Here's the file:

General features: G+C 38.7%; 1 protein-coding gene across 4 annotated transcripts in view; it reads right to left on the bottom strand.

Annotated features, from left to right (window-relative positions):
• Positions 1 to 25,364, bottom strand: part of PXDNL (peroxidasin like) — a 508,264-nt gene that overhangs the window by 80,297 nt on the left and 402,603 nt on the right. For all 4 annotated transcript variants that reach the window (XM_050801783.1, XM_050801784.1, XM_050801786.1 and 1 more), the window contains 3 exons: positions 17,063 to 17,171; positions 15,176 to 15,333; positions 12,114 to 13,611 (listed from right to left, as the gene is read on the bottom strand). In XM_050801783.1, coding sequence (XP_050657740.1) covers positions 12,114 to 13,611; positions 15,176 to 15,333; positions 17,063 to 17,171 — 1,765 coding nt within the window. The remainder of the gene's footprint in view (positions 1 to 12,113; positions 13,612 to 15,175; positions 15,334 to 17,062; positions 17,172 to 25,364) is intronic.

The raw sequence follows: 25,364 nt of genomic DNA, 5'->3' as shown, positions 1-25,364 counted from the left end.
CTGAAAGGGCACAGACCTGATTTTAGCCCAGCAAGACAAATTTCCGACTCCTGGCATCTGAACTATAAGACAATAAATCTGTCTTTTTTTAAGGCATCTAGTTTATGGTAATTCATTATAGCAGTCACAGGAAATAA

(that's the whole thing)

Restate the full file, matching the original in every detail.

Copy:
General features: G+C 38.7%; 1 protein-coding gene across 4 annotated transcripts in view; it reads right to left on the bottom strand.

Annotated features, from left to right (window-relative positions):
• Positions 1 to 25,364, bottom strand: part of PXDNL (peroxidasin like) — a 508,264-nt gene that overhangs the window by 80,297 nt on the left and 402,603 nt on the right. For all 4 annotated transcript variants that reach the window (XM_050801783.1, XM_050801784.1, XM_050801786.1 and 1 more), the window contains 3 exons: positions 17,063 to 17,171; positions 15,176 to 15,333; positions 12,114 to 13,611 (listed from right to left, as the gene is read on the bottom strand). In XM_050801783.1, coding sequence (XP_050657740.1) covers positions 12,114 to 13,611; positions 15,176 to 15,333; positions 17,063 to 17,171 — 1,765 coding nt within the window. The remainder of the gene's footprint in view (positions 1 to 12,113; positions 13,612 to 15,175; positions 15,334 to 17,062; positions 17,172 to 25,364) is intronic.

The raw sequence follows: 25,364 nt of genomic DNA, 5'->3' as shown, positions 1-25,364 counted from the left end.
CTGAAAGGGCACAGACCTGATTTTAGCCCAGCAAGACAAATTTCCGACTCCTGGCATCTGAACTATAAGACAATAAATCTGTCTTTTTTTAAGGCATCTAGTTTATGGTAATTCATTATAGCAGTCACAGGAAATAA